the virus becomes resistant to treatment over time and new drugs
are needed to keep the patient healthy. Several HIV/AIDS medicines,
including Etravirine ($913 per patient per year) and Raltegravir
($1,113 per patient per year) have already been patented in India,
blocking the production of more affordable generic versions.5
8. However, India prioritised public health through
the creation of legislation that respected the conditions of TRIPS,
but only granted patents on a drug when it was considered to be
truly innovative and showed improved therapeutic effect over existing
medicines. This meant that a new patent could not be licensed
on a new medicine just because of a change in dose or concentration,
or for combining two drugs into one pill. This is important for
two reasons. Firstly it ensures that incremental improvements
in the efficacy of HIV drugs can be accessed by people across
the developing world. And secondly, it protects against "evergreening",
the tactic employed by pharmaceutical companies to extend the
length of a patent on a drug by making small changes to its formulation
as it reaches the end of the original patent protection period.
9. This legislation has therefore ensured people
in the developing world, including India, have access to many
essential medicines they otherwise would not have done. This law,
however, has been attacked by originator pharmaceutical companies
who have been battling in the Indian courts to overturn Indian's
pro-poor patent laws.
10. Access to ARV treatment in India has substantially
declined since the introduction Trade-Related Aspects of Intellectual
Property Rights (TRIPS) in India in 2005, meaning many people
are already unable to access the medicines they require. The Delhi
Network for Positive People (DNP+) stated that they have already
noticed that the "patents in India on Cancer, HIV and Hepatitis
medicines are making treatment expensive for newer therapies for
11. As more time passes and increasing
numbers of drugs fall under the new TRIPS regime in India, the
supply of affordable medicines to the developing world will become
increasingly difficult to sustain. Despite this threat, further
restrictions on the ability of India to produce affordable generic
medicines are being pushed through in the EU-India FTA.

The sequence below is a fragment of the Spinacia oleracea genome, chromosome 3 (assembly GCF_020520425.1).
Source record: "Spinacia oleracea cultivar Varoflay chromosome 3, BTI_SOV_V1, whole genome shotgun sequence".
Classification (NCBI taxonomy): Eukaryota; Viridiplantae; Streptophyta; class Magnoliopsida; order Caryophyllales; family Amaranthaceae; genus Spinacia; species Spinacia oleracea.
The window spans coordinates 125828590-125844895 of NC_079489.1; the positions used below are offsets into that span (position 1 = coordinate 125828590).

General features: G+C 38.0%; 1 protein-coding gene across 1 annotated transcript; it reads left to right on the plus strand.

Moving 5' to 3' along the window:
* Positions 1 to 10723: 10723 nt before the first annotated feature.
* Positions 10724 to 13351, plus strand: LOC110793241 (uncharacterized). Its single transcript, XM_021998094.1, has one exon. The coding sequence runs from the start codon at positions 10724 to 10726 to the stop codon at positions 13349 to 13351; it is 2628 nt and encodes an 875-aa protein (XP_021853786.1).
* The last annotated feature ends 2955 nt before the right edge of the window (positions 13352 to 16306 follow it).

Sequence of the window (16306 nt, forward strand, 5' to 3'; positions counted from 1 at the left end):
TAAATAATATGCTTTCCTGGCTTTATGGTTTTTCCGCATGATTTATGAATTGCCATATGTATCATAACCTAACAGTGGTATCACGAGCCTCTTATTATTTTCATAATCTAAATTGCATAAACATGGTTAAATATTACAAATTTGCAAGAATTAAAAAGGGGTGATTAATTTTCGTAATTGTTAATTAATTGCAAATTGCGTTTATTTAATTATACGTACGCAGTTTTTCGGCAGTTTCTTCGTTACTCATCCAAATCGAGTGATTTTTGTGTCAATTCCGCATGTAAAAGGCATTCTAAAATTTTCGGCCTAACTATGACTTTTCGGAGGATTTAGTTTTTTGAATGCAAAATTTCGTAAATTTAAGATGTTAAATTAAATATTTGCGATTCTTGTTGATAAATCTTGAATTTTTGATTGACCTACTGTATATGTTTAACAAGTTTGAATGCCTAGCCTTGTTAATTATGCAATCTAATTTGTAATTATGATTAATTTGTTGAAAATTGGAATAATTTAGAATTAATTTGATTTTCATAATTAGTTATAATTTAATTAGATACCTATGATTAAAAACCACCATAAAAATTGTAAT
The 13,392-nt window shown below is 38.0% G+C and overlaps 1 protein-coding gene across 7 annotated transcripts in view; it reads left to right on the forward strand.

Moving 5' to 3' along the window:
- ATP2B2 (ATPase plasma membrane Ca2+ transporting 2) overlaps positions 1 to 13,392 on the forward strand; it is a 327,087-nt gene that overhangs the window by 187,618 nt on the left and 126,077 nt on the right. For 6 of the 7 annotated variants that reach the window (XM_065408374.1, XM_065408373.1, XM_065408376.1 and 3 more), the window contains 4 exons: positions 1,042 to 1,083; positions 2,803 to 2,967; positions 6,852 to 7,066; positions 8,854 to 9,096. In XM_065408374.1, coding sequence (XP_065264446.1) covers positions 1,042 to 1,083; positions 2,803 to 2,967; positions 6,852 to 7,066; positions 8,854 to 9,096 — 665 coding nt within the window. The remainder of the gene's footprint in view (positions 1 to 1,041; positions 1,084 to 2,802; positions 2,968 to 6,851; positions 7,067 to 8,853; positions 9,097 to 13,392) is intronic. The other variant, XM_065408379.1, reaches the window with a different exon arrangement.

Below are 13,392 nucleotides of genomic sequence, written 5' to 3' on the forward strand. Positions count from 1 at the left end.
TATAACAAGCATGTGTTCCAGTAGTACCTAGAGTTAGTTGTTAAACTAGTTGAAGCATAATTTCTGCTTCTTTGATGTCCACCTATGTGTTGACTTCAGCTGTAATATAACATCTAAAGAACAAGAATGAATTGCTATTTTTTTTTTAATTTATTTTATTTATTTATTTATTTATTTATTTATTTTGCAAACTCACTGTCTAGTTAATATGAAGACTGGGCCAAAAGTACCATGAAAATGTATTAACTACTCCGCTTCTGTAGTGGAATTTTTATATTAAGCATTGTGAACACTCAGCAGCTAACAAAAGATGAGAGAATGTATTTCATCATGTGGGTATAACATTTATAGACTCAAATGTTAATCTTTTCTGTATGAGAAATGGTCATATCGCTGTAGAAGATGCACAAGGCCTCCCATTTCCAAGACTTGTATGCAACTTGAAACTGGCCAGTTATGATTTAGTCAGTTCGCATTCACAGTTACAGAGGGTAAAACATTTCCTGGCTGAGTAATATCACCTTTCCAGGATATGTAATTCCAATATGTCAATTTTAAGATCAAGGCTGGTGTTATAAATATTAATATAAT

12. The term "TRIPS-Plus" is used to
describe constraints imposed upon a country which go beyond what
they are required to do under TRIPS. Generally these terms are
imposed in bi-lateral negotiations where the developing country
is in a weaker negotiating position and is forced to accept conditions
it would ordinarily reject.
13. Since late 2006 the European Commission,
representing the UK, has been in negotiations with India over
a Free Trade Agreement. The negotiations cover a raft of policy
areas and regulations including border controls, migration and
economic policies. The draft text also includes a number of clauses
related to intellectual property.
14. Negotiations are expected to conclude in
the coming months. The draft text, if implemented, would lead
to the imposition of additional "TRIPS plus" constraints
on India, threatening the vital supply of Indian medicines. Text
relating to Data Exclusivity and other terms are technical details
that could put the lives of millions at risk. In these negotiations
and across the UK's development, trade and diplomatic relations
with India, the protection of the supply of affordable, essential
medicines must be assured.
The EU-India Free Trade Agreement
15. The clause in the EC-India FTA which poses
the greatest threat to the generics industry is known as Data
Exclusivity, and has been defined by leading experts, including
the WHO, as being a "TRIPS-Plus" constraint. Indeed,
western governments pushed for its inclusion in TRIPS during the
original negotiations but it was explicitly rejected.
16. According to evidence given by the Centre
for International Trade and Sustainable Development to the UK
All-Party Parliamentary Group on AIDS, and included in their 2009
"Treatment Timebomb" report on the threats to a sustainable
supply of anti-retroviral HIV drugs, Data Exclusivity for pharmaceutical
products is the TRIPS-Plus term which has the worst impact and
represents about 90% of the medicine cost increases predicted
as a consequence of the imposition of TRIPS-Plus terms.7
17. Data Exclusivity is one of three main aspects
of the Free Trade Agreement between the EU and India that could
seriously affect access to essential medicines for the developing
world, along with injunctions and intellectual property in the
18. Inclusion of Data Exclusivity would lead
to monopolies of up to 10 years on medicines that do not qualify
for a patent under India's current legislation. Currently generic